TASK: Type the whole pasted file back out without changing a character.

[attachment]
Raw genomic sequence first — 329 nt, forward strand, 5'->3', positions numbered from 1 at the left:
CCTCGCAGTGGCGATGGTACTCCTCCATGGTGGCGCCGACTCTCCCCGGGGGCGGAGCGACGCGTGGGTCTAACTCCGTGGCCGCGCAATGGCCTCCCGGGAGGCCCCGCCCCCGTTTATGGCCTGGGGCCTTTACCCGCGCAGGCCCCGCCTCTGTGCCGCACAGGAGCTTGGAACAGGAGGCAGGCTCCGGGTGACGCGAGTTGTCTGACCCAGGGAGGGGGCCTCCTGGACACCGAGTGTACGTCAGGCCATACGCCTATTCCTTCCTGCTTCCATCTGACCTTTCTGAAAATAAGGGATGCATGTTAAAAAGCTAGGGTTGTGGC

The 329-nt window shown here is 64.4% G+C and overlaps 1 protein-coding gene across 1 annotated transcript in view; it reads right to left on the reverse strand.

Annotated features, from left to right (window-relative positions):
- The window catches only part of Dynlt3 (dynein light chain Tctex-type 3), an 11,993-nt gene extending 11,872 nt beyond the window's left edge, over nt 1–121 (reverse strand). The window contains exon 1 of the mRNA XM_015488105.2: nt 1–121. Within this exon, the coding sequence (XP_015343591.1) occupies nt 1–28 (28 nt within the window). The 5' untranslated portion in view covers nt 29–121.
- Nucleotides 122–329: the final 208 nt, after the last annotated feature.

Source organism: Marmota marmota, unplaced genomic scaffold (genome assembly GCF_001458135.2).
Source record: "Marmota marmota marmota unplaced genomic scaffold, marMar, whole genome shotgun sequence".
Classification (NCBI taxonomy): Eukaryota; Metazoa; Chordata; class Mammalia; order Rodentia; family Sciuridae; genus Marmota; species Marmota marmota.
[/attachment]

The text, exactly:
Raw genomic sequence first — 329 nt, forward strand, 5'->3', positions numbered from 1 at the left:
CCTCGCAGTGGCGATGGTACTCCTCCATGGTGGCGCCGACTCTCCCCGGGGGCGGAGCGACGCGTGGGTCTAACTCCGTGGCCGCGCAATGGCCTCCCGGGAGGCCCCGCCCCCGTTTATGGCCTGGGGCCTTTACCCGCGCAGGCCCCGCCTCTGTGCCGCACAGGAGCTTGGAACAGGAGGCAGGCTCCGGGTGACGCGAGTTGTCTGACCCAGGGAGGGGGCCTCCTGGACACCGAGTGTACGTCAGGCCATACGCCTATTCCTTCCTGCTTCCATCTGACCTTTCTGAAAATAAGGGATGCATGTTAAAAAGCTAGGGTTGTGGC

The 329-nt window shown here is 64.4% G+C and overlaps 1 protein-coding gene across 1 annotated transcript in view; it reads right to left on the reverse strand.

Annotated features, from left to right (window-relative positions):
- The window catches only part of Dynlt3 (dynein light chain Tctex-type 3), an 11,993-nt gene extending 11,872 nt beyond the window's left edge, over nt 1–121 (reverse strand). The window contains exon 1 of the mRNA XM_015488105.2: nt 1–121. Within this exon, the coding sequence (XP_015343591.1) occupies nt 1–28 (28 nt within the window). The 5' untranslated portion in view covers nt 29–121.
- Nucleotides 122–329: the final 208 nt, after the last annotated feature.

Source organism: Marmota marmota, unplaced genomic scaffold (genome assembly GCF_001458135.2).
Source record: "Marmota marmota marmota unplaced genomic scaffold, marMar, whole genome shotgun sequence".
Classification (NCBI taxonomy): Eukaryota; Metazoa; Chordata; class Mammalia; order Rodentia; family Sciuridae; genus Marmota; species Marmota marmota.